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Collaboration of Tradition and Modernity: Seoul, Jongno District

Tuesday, July 5th, 2011

Seoul, the dynamic capital city of South Korea, has a history of more than 600 years dating back to 1394 when the Joseon dynasty rulers decided to relocate the capital here.

Originally named Hanyang, the city gradually became the nation’s center of politics, economy and culture. And with the passage of time, the Jongno district emerged as the capital’s center. Today, this bustling area of modern-day Seoul not only carries a huge historical significance but also symbolizes the center of Korean cultural tourism.

Royal Palaces of Joseon Dynasty

Jongno district is known as Korea’s cultural repository. It is estimated that more than 80 percent of all foreign tourists who visit Korea visit the area. One reason for this is that four of the five major historical palaces from the Joseon dynasty are still located within its boundries.

Changdeok palace, which stands as the most beloved palace from the Joseon era, represents the Korean cultural history of glory and pain. The palace is famous for its beauty of perfect harmony and is the most well-preserved from its original structure and condition among the five existing palaces. It was for these reasons that Changdeok palace was designated by UNESCO as a World Cultural Heritage site.

Gyeongbok palace, the main royal palace of the Joseon dynasty, was completed in 1395. The government ministry districts and main buildings of Geongbok palace formed the heart of the capital city of Seoul and represented the sovereignty of the Joseon reign. Even though a major part of the palace was razed by the Japanese during the colonial occupation period, many successful efforts have been made to restore Gyeongbok palace to its original state.

Changgyeong palace was the third palace compound built during the Joseon era. It served primarily as a residence and thus this compound is the subject of many stories about the life of royal family members. The fourth Jongno palace was also constructed as an imperial residence of royal family members. Named Deoksu palace, it is famous for its mixture of Korean traditional and Western styles of architecture. Within its compound walls, visitors can view the Joseon dynasty structural heritage while strolling amongst Korea’s first Western-style garden.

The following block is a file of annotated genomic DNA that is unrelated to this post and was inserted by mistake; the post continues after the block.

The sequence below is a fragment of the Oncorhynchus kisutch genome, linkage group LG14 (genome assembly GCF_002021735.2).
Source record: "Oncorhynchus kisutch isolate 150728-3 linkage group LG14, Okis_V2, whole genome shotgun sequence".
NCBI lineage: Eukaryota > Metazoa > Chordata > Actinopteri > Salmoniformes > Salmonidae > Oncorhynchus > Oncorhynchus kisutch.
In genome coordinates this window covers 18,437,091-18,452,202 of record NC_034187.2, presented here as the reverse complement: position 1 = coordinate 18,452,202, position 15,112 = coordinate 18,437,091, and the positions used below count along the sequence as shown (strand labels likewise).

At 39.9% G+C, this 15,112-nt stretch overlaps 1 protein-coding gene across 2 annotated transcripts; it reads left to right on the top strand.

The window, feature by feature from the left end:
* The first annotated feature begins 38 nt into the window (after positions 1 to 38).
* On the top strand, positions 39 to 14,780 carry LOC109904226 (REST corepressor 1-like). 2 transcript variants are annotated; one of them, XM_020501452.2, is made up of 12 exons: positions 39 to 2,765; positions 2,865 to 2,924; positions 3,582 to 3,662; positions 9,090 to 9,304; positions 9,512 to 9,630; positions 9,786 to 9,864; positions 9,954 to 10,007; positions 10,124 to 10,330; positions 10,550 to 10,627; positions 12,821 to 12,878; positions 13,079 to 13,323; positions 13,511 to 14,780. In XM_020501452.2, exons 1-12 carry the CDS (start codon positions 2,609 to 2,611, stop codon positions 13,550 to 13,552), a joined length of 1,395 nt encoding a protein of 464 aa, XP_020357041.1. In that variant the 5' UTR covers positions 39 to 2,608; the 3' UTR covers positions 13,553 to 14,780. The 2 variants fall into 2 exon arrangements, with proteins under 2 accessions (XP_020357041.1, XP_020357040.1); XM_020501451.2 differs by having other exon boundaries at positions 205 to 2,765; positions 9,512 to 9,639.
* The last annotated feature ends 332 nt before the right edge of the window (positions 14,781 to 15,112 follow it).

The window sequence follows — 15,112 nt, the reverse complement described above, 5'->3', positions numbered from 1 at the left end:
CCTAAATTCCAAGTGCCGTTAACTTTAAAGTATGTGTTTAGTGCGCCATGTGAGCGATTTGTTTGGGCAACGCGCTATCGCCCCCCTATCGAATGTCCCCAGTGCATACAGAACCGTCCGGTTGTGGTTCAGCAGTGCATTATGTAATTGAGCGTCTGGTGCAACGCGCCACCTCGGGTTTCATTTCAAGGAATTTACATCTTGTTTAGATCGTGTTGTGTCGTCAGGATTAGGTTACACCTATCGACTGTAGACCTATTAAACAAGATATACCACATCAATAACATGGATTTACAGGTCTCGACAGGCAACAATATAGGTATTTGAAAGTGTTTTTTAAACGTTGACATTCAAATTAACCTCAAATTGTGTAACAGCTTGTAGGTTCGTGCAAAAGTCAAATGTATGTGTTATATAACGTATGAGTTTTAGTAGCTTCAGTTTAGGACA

Other Cultural Heritage Sites of Joseon Dynasty

Apart from the major palaces and gates, more than 300 cultural heritages sites are located with the Jongno district.

As with other traditional Asian cultures, Korea also considers rites and rituals as highly important, in that they serve to act as mechanisms of maintaining basic social order. And the most significant of these forms of rites are found in Jongmyo and Sajik Shrines, which are both located in the Jongno District.

At Jongmyo Shrine, memorial services were once performed for deceased kings, while Sajik Shrine served as a place of ritual dedicated to the Gods of Earth and Crops. Due to its historical significance, not only Jongmyo Shrine itself but also the memorial ceremony and its music were given UNESCO World Heritage distinction in 1995.

Within the Jongno district also lies Tapgol Park, formerly known as Pagoda Park. The park has a long history dating back to the Joseon dynasty when it was created as the foundation of Wongak Temple. Within the park, visitors can still see a twelve meter high pagoda along with a large turtle-shaped monument. The pagoda was designated as the second national treasure of Korea, due to the fact that it is one of the few remaining pagodas from the Joseon period, and is considered by art historians to be one of the finest examples of art from that period.

In the early 1900s Tapgol Park played an important role in the Korean independence movement. It was there that the March 1st movement was ignited and it was the first location for the reading of the Declaration of Independence. These days Tapgol Park remains a popular place for various types of social demonstrations.